The gap between women and men entrepreneurs is decreasing, according to latest GEM Special Report on Female Entrepreneurship, but in the entrepreneurial ecosystem continue to dominate them, just like in the research posts and university teaching. Taryn Andersen is the CEO and Co-founder of Impulse4women, a platform that connects women entrepreneurs of the technological field and projects of impact with investors and corporations. “When we started it was very difficult to reach them”, she assures, and although now there are many more, the projects they lead are in very early stages. “Of course there are women startup leaders who have been able to raise many millions of euros, especially in northern Europe, but it’s true that in Spain many are starting now”. That is because a new generation is joining this world, “young people who are aware that women can do whatever they want”.

In recent years, Taryn Andersen has seen how women-led projects at Impulse4women have been growing. “We have a lot of wonderful women and the opportunities are the same: if they have a good business model, a good team and returns on capital to demonstrate that the model is valid and can be scaled there is no difference between man and woman”, assures the expert, who since 2017 is general partner of the venture capital fund Telegraph Hill Capital. Any advice? “They have to think big. They must focus on the project, look for opportunities, create relationships with the people who are in the ecosystem, ask for money and, if they don’t like it, there are always prizes and grants”.

In the university

This gender gap begins at university level, where the referents are still male, especially in research and studies related to business management. Anna Ginès is a professor at Esade Law School and coordinator of Equal4Europe, a four-year project to promote gender equality in research and higher education centers that is part of the Horizon 2020 Programme and in which seven other international institutions collaborate. After a year of work, they have finished with the first diagnostic phase.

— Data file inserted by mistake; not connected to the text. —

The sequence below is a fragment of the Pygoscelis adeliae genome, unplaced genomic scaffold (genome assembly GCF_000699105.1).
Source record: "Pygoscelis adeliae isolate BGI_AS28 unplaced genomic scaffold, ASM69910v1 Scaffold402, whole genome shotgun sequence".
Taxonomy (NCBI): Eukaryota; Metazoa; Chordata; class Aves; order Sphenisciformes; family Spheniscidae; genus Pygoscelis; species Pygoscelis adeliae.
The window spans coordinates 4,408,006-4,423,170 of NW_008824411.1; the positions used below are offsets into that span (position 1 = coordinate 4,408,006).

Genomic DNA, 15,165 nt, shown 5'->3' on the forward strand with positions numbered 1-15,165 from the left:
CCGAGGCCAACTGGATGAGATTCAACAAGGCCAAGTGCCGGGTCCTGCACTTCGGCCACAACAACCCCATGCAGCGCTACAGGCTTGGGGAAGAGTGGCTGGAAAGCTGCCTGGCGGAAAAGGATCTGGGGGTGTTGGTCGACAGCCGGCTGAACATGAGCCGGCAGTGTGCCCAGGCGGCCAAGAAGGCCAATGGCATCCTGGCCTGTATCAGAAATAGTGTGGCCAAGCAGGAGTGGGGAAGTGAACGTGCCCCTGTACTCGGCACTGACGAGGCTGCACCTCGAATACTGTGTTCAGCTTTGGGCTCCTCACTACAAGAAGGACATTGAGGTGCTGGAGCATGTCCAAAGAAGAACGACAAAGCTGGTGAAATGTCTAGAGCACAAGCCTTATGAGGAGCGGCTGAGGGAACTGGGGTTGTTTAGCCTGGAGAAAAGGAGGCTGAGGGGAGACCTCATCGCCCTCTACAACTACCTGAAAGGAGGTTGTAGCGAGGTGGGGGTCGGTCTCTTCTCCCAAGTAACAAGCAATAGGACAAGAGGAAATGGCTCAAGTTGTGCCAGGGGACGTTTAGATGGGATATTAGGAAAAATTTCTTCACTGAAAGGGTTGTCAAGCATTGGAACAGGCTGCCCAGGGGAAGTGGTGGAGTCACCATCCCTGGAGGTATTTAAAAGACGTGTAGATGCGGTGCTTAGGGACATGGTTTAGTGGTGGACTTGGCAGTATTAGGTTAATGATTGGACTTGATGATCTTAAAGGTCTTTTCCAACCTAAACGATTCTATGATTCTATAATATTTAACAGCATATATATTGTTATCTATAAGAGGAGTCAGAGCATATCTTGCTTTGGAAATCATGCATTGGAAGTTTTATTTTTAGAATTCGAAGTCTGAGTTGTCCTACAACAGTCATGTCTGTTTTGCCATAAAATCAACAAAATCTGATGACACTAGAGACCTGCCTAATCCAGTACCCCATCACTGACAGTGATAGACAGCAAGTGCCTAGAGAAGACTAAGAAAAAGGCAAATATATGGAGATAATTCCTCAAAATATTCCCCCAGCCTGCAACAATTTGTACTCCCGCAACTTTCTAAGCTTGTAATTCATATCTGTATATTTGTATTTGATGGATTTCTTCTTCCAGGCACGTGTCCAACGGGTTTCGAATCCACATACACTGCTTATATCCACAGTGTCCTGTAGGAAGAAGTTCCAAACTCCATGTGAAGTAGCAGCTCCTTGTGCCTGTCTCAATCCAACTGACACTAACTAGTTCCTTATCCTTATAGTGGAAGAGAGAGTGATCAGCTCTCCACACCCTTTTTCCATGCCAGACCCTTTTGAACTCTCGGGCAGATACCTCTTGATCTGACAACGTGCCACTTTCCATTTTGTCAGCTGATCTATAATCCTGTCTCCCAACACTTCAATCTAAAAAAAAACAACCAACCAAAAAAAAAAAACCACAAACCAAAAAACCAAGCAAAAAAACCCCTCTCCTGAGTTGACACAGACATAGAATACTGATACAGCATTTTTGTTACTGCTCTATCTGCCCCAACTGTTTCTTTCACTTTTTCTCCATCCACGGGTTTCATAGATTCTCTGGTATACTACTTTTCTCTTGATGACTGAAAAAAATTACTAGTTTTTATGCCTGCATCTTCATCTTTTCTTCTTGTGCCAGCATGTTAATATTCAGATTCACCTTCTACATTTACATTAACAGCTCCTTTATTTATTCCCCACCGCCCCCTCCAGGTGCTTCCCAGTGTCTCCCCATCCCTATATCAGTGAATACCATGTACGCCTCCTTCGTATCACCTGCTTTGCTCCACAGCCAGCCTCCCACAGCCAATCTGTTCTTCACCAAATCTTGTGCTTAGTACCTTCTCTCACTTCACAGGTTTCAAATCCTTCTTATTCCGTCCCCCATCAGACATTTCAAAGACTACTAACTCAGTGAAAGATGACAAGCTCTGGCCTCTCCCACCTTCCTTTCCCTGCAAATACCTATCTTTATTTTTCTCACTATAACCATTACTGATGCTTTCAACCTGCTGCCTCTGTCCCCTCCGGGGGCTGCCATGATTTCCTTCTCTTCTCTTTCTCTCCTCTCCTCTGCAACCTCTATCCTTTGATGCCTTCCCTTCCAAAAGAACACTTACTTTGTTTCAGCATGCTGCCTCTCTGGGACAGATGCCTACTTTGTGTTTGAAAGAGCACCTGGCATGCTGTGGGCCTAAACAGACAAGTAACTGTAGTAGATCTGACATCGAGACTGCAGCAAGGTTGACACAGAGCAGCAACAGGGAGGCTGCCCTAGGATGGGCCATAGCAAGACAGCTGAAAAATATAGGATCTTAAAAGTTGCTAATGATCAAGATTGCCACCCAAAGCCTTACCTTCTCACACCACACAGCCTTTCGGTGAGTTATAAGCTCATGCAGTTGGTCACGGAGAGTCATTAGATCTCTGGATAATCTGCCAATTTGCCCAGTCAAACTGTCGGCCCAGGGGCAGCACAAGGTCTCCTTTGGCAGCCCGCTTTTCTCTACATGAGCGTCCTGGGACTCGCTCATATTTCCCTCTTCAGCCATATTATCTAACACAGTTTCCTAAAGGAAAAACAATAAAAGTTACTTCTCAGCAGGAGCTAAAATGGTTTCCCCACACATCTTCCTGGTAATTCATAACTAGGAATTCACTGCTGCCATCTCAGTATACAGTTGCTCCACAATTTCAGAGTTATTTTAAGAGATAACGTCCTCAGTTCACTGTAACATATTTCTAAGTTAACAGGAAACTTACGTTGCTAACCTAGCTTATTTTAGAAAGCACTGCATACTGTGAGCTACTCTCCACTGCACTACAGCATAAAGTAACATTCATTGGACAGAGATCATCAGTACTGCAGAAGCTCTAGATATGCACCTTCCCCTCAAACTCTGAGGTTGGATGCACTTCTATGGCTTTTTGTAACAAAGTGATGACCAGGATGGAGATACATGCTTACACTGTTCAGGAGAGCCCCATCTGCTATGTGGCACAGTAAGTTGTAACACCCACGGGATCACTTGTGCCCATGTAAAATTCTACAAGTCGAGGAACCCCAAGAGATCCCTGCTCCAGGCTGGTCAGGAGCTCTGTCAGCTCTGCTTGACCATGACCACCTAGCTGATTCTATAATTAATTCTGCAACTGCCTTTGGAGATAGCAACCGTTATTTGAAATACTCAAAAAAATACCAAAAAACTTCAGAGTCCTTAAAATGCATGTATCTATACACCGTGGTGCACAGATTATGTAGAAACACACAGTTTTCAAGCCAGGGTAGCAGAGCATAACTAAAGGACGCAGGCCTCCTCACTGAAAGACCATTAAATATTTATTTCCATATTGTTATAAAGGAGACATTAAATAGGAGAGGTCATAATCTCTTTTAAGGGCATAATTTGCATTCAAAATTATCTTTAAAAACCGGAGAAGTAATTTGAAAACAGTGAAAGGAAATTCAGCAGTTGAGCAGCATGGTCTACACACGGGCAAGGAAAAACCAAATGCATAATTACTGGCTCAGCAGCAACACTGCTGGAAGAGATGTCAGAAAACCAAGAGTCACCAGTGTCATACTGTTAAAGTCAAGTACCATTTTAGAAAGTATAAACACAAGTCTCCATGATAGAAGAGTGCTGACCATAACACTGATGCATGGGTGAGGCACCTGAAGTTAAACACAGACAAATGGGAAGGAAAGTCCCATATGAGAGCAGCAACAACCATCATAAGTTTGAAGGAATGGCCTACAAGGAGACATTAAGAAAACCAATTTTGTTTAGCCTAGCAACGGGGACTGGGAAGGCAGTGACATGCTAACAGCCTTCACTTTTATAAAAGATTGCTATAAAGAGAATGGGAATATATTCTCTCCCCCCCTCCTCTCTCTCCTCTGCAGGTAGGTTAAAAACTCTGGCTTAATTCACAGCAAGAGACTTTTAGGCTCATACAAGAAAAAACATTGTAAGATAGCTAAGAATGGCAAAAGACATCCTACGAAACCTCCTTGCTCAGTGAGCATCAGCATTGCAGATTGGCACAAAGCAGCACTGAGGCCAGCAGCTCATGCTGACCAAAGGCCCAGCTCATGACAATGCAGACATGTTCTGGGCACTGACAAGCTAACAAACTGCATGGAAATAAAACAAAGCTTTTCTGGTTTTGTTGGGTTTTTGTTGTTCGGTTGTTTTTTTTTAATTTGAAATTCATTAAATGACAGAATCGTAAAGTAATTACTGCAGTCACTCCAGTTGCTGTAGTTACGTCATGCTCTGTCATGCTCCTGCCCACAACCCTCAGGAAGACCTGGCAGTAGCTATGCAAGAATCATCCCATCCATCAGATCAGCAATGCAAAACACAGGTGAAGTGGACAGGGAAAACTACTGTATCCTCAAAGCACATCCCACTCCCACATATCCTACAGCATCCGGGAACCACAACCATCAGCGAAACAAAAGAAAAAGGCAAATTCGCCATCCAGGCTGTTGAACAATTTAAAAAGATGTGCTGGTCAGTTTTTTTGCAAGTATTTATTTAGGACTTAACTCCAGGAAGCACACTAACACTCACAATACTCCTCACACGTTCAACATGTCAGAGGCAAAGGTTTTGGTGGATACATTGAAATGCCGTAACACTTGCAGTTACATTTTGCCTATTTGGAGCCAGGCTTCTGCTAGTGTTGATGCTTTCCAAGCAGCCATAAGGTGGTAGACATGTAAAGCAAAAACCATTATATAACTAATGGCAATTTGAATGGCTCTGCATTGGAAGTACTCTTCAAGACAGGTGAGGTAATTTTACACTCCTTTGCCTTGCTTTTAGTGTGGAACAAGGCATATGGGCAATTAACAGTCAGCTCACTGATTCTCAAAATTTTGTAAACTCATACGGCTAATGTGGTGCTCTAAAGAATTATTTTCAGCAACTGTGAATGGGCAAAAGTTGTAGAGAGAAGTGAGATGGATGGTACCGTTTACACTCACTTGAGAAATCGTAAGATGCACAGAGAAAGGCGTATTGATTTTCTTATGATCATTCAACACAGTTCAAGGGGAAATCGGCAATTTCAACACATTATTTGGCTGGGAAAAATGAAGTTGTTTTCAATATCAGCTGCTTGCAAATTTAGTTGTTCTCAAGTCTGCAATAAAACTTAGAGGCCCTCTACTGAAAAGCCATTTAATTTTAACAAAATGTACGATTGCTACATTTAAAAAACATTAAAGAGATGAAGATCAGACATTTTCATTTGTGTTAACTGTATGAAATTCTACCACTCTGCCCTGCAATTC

The data has confirmed, for example, the wage gap existing among research personnel and teaching staff of the institutions investigated, which basically focus on social sciences, management, business, law and humanities. “Another conclusion that we also expected is that there is vertical segregation, in the sense that as we go up the career ladder we find fewer women”, says Ginès. According to data from She Figures, the document drawn up by the EU since 2003 through its Commissariat of Research, Science and innovation in which the situation of women scientists and / or academics in European universities and research centers is presented, there are 47% female PhD candidates, 33% female researchers and 20% full-time female professors. “The origin of this segregation we have discovered lies in the applications”, she adds. “When a university posts a job vacancy, there are approximately 25% female candidates, well below what we could expect if we have a 47% pool of female PhDs. We see here that there is clearly a loss of female talent”. One of the reasons could be the lack of reference points; “the stereotypical researcher is male”. The same is true of the collaborating professor: “The presence of women is around 30%, in this case”, says the expert.